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#2761, 23 December 2008
The Future Combat System
Sanjay Kumar
Research Assistant
United Services Institution

The US President-elect Barrack Obama's has promised not only the scrutiny of the national defense strategy but also of some of the leading defense acquisition programmes of the previous regime - programmes that promised to shape the future direction as well the deployment capabilities of the US military over the next two to three decades.

Barrack Obama promised to 'go through the federal (defense) budget, line by line, eliminating programs that no longer work'. Constrained by a depleting economy, Obama promised to reduce the U.S. defense budget - the largest in the world - by "tens of billions of dollars". Among the programmes which are most likely to be affected are: National Missile Defense, space-based weapons, reduction in number of nuclear weapons and the most importantly, the Future Combat System (FCS) which is currently the umbrella for every current modernization program of the US Army.

Barrack Obama contends that proven weapon systems are good enough for the US Army's present requirements and as such, it would be unwise to look at the battle spectrum two to three decades from now. The President-elect, however, has promised to provide his troops "with the first-rate equipment, armor, training and incentives they deserve". As the presidency unfolds we are likely to witness in the coming months an interesting debate between the Department of Defense and the State Department over army's requirement for high-tech weapon systems.

The pre-election statement of Barrack Obama to slow down the development of the FCS is unnerving for the U.S. army which is already overstretched in Iraq and Afghanistan in terms of its fighting capabilities. The scale of war causalities in these two countries - exceptionally high for a military considered to be the best in the world in terms of technology - has put additional onus on the Army to continue to look for technologies which will minimize physical risks to its soldiers in the battlefield while maximizing its fighting capabilities.

The FCS, conceived almost a decade ago, is a US$160 billion plus project that seeks to address the Army's requirements to fight medium to high intensity protracted conflicts with a considerably low burden of logistics. The FCS, touted often as a network of 'system of systems' presently visualizes 14 manned and unmanned systems tied together by an extensive communications and information network.

The FCS intends to replace current systems such as the M-1 Abrams tanks and the M-2 Bradley infantry fighting vehicles by combat sensors and robots in the battlefield arena, integrated on a common grid with systems existing presently, in development, and those that will be developed in the future. The FCS is believed to have reached a level where at least some of the prototypes are on the verge of being fielded to units.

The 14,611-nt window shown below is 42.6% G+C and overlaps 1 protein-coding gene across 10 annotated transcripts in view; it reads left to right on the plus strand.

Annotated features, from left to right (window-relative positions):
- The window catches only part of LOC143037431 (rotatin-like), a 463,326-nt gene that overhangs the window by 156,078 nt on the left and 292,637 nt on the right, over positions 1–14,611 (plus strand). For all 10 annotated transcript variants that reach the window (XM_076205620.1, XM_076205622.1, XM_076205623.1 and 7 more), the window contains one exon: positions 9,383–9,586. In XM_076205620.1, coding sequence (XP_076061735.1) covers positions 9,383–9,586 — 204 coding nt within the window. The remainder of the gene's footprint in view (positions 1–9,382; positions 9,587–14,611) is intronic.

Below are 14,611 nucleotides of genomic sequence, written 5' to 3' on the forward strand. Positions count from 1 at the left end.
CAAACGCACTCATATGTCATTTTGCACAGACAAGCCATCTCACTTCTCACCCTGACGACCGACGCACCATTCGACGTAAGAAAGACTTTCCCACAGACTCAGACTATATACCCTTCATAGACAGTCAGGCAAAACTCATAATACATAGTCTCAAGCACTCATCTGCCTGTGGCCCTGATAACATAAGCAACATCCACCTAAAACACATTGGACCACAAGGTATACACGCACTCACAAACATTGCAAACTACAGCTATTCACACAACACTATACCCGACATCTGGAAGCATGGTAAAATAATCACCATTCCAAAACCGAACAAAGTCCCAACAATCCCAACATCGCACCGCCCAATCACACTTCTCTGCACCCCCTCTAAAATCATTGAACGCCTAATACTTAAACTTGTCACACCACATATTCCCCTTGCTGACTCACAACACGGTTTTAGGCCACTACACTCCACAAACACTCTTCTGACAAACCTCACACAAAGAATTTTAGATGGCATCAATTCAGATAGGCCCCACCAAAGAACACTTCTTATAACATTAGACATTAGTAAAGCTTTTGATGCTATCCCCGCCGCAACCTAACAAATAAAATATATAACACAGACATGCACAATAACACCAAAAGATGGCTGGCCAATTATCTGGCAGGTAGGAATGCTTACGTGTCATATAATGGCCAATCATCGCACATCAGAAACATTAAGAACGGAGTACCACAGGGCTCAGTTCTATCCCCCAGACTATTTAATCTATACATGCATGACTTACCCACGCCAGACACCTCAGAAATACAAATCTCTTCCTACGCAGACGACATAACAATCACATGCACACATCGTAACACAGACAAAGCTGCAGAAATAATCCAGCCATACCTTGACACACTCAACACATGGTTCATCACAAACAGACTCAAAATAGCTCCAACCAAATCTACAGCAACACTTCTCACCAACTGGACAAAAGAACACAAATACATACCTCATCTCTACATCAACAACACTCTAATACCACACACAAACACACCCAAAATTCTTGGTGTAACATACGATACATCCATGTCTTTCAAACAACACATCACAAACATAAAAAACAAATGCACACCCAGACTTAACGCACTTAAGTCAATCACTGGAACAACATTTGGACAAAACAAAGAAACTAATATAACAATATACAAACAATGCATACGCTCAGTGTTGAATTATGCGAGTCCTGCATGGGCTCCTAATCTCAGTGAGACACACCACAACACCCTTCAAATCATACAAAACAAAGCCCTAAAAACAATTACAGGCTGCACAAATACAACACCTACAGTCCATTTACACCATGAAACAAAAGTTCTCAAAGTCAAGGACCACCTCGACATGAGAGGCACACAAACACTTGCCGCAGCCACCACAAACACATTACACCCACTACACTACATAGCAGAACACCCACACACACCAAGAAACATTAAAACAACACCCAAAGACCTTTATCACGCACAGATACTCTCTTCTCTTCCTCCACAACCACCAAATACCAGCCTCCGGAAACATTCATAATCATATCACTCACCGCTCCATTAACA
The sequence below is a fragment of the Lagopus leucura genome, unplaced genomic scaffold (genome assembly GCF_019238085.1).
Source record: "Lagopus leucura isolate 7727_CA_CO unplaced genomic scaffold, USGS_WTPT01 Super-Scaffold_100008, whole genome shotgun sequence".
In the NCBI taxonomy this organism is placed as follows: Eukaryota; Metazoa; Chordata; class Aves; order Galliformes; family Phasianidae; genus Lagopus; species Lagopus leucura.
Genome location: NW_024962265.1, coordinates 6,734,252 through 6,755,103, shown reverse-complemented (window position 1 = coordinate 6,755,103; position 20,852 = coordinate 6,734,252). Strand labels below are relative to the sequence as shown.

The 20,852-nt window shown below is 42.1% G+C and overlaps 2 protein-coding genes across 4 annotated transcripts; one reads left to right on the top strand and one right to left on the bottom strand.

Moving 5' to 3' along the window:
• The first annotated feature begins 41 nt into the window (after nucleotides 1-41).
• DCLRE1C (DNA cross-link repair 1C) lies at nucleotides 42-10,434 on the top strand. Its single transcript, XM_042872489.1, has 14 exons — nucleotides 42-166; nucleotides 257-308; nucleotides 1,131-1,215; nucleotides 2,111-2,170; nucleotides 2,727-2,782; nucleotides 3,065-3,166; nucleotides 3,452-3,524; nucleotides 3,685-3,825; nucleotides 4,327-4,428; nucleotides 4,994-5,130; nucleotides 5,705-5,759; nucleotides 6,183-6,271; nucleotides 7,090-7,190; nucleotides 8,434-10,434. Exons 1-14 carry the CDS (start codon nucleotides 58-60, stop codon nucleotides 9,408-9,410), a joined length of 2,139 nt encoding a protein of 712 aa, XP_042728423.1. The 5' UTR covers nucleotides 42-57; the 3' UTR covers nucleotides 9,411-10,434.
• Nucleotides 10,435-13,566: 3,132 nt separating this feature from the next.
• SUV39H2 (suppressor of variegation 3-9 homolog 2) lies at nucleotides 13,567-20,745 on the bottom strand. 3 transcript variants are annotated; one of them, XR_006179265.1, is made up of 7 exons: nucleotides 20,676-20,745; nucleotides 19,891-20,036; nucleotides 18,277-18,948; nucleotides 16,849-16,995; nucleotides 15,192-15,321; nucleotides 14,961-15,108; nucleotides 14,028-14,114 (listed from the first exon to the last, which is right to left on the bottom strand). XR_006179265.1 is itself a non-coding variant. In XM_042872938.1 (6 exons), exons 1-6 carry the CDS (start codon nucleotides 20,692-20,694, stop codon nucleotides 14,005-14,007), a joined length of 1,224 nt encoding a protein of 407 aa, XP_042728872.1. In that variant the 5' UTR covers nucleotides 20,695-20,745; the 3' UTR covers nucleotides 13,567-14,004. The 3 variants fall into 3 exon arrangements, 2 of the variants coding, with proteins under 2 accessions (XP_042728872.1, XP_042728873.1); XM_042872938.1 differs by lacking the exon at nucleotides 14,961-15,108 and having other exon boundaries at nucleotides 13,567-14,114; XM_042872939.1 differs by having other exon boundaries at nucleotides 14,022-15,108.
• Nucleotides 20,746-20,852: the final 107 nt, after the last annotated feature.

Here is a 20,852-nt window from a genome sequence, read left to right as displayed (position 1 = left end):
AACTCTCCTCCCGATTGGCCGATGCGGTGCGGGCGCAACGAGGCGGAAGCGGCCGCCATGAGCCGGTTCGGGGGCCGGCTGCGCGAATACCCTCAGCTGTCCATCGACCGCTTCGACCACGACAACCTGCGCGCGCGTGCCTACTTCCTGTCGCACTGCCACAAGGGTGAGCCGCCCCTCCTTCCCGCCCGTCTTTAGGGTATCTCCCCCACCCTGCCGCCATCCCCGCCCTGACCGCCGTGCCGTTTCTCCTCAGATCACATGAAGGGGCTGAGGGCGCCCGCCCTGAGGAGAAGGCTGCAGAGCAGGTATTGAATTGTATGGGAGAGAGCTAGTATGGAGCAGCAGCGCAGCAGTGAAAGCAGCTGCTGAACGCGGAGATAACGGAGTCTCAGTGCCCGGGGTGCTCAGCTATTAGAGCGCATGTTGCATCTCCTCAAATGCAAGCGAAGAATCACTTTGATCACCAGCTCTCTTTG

Ever since its conception in October 1999 by the then Joint Chiefs of Staff, the FCS has remained controversial for its high price tag. In 2007, restructuring due to financial constraints, downsized the 18+1+1 FCS to the present 14 systems, resulting in the delay of its implementation by at least five years. The first FCS equipped Brigade Combat Team not likely to roll out before 2015 and thereafter one FCS BCT rolling out every year, as per the existing time-frame, it will not be before 2030 that the FCS is deployed in the entire spectrum of future battlefield.

The reduction in the military budget as intended by the new President will not only further delay the implementation of the FCS but also result in further scaling down its range. The Army, on its part, wants the system to proceed at an accelerated rate with the first FCS-equipped brigade combat team (BCT) to be deployed by 2012 or 2013 instead of 2015 as currently planned. In fact, what makes the FCS a high-risk venture is because of the advanced technologies involved as well as the challenge of fusing all of the FCS subsystems together. There is also the question of FCS compatibility with a joint operations structure.

The FCS, promising to alter the future battlefield in the most fundamental ways, remains one of the most closely watched military technology transformation drives in the world today. In so far as the relevance of an FCS in the Indian context is concerned, India neither has the resources to emulate it in its entirety, nor is there any chance of Indian troops fighting protracted conflicts overseas in any foreseeable future.

The internal security situation of India, however, demands developments of robotic ground and air vehicles to carry out surveillance, reconnaissance and precision attack missions. The long stretch of India's border - inhospitable and impassable at several places - requires constant vigil, particularly in view of the frequent terrorist attacks taking place across India. Deployment of semi-automated to automated systems along the border, including the coastline to keep surveillance and reconnaissance would go a long way in bolstering security. The excessive deployment of army personnel in internal security and the ever increasing asymmetric threats, use of booby traps and mines by insurgents and difficulty in gathering human intelligence, mandate requirement for speeding up research in technologies which can save precious lives.

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